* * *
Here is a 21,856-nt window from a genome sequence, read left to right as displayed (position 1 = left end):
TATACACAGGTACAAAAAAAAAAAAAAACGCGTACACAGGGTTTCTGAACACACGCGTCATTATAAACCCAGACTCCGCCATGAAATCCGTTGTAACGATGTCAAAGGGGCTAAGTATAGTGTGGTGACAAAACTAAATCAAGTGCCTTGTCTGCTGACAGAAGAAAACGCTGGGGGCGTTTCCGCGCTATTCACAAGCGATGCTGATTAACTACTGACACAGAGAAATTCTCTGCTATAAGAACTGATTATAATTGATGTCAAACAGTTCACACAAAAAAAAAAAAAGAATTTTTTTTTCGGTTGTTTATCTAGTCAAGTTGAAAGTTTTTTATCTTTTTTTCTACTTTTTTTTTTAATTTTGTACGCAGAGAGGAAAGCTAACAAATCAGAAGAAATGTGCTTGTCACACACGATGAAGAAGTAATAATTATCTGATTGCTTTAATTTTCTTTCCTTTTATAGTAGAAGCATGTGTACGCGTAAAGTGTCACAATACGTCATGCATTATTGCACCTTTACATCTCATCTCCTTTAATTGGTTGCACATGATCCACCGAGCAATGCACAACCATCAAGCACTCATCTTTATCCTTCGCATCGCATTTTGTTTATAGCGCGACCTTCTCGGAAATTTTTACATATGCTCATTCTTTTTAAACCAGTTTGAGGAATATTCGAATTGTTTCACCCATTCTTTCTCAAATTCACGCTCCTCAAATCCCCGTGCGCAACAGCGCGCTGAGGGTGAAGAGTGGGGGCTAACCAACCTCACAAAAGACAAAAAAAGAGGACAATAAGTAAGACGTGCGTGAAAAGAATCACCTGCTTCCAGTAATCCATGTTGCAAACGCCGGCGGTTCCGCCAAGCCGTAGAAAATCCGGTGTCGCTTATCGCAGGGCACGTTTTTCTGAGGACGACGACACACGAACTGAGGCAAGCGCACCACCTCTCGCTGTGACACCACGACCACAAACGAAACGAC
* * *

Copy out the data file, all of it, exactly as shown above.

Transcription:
Here is a 21,856-nt window from a genome sequence, read left to right as displayed (position 1 = left end):
TATACACAGGTACAAAAAAAAAAAAAAACGCGTACACAGGGTTTCTGAACACACGCGTCATTATAAACCCAGACTCCGCCATGAAATCCGTTGTAACGATGTCAAAGGGGCTAAGTATAGTGTGGTGACAAAACTAAATCAAGTGCCTTGTCTGCTGACAGAAGAAAACGCTGGGGGCGTTTCCGCGCTATTCACAAGCGATGCTGATTAACTACTGACACAGAGAAATTCTCTGCTATAAGAACTGATTATAATTGATGTCAAACAGTTCACACAAAAAAAAAAAAAGAATTTTTTTTTCGGTTGTTTATCTAGTCAAGTTGAAAGTTTTTTATCTTTTTTTCTACTTTTTTTTTTAATTTTGTACGCAGAGAGGAAAGCTAACAAATCAGAAGAAATGTGCTTGTCACACACGATGAAGAAGTAATAATTATCTGATTGCTTTAATTTTCTTTCCTTTTATAGTAGAAGCATGTGTACGCGTAAAGTGTCACAATACGTCATGCATTATTGCACCTTTACATCTCATCTCCTTTAATTGGTTGCACATGATCCACCGAGCAATGCACAACCATCAAGCACTCATCTTTATCCTTCGCATCGCATTTTGTTTATAGCGCGACCTTCTCGGAAATTTTTACATATGCTCATTCTTTTTAAACCAGTTTGAGGAATATTCGAATTGTTTCACCCATTCTTTCTCAAATTCACGCTCCTCAAATCCCCGTGCGCAACAGCGCGCTGAGGGTGAAGAGTGGGGGCTAACCAACCTCACAAAAGACAAAAAAAGAGGACAATAAGTAAGACGTGCGTGAAAAGAATCACCTGCTTCCAGTAATCCATGTTGCAAACGCCGGCGGTTCCGCCAAGCCGTAGAAAATCCGGTGTCGCTTATCGCAGGGCACGTTTTTCTGAGGACGACGACACACGAACTGAGGCAAGCGCACCACCTCTCGCTGTGACACCACGACCACAAACGAAACGAC